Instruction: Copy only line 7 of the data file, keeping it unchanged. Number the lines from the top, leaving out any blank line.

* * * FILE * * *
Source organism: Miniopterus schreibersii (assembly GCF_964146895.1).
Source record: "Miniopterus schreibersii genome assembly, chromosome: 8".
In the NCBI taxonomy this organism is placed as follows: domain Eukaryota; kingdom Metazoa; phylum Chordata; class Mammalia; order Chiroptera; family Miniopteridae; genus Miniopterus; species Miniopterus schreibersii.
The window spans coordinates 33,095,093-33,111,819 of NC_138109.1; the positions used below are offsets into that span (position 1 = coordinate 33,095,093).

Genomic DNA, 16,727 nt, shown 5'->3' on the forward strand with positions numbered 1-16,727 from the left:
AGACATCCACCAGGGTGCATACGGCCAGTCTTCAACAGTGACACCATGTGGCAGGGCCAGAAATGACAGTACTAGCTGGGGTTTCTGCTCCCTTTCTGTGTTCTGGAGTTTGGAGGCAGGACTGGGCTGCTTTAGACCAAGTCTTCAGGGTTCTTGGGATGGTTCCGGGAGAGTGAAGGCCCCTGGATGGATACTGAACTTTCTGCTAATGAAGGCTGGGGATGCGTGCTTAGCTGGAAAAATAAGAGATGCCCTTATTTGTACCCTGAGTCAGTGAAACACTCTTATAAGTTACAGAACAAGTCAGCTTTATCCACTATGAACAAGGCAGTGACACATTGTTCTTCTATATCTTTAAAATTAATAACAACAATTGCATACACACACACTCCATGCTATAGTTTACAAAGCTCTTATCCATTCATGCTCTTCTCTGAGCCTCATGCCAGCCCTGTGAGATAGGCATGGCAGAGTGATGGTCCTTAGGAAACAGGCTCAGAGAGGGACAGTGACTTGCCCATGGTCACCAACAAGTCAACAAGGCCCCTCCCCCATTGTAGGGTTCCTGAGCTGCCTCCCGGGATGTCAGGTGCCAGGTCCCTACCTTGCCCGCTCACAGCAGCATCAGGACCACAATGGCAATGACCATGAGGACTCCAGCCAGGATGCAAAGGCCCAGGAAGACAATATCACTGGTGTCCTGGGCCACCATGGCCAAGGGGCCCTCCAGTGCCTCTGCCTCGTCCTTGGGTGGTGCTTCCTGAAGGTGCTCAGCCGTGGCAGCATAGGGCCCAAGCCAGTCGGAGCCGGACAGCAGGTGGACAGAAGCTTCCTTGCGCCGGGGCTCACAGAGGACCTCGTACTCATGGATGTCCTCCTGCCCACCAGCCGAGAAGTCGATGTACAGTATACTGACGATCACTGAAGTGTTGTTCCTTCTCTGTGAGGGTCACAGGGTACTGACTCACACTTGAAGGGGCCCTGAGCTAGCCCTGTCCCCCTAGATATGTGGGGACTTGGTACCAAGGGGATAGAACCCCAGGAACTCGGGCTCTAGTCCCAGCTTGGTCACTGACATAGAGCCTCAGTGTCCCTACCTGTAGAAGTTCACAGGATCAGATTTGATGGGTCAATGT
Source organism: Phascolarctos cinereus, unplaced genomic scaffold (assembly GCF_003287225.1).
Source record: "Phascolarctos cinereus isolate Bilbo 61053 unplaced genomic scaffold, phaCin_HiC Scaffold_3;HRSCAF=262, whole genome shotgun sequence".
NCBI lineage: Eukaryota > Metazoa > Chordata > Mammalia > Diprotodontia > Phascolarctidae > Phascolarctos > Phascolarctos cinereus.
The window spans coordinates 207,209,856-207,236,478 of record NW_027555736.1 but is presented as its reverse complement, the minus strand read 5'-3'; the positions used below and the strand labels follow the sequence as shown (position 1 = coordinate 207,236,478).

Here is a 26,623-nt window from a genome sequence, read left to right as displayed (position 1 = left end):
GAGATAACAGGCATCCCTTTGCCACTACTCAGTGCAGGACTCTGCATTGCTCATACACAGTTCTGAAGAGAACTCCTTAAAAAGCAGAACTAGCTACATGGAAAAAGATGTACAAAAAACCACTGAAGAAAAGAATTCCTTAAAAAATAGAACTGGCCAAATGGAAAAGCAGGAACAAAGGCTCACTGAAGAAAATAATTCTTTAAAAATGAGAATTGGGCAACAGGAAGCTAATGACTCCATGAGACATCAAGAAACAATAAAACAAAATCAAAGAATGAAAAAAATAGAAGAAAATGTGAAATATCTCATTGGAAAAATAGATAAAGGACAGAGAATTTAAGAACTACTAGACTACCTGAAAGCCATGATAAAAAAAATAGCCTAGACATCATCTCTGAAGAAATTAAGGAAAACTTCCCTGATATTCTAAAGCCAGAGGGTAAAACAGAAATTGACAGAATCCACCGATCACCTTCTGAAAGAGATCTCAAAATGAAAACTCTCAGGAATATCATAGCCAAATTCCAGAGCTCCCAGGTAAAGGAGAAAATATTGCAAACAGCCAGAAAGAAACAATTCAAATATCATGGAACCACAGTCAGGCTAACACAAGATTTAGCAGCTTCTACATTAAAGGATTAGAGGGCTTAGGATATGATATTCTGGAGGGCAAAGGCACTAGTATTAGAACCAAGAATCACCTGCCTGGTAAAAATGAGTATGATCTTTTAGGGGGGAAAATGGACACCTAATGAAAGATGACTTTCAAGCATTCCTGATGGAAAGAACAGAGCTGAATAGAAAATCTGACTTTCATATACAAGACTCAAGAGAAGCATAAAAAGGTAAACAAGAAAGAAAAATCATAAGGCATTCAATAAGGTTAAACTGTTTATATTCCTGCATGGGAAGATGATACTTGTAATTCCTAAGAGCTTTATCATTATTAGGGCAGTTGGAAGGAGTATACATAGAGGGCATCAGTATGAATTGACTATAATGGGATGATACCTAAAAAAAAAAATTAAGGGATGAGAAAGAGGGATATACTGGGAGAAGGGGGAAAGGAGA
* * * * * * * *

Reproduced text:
Source organism: Phascolarctos cinereus, unplaced genomic scaffold (assembly GCF_003287225.1).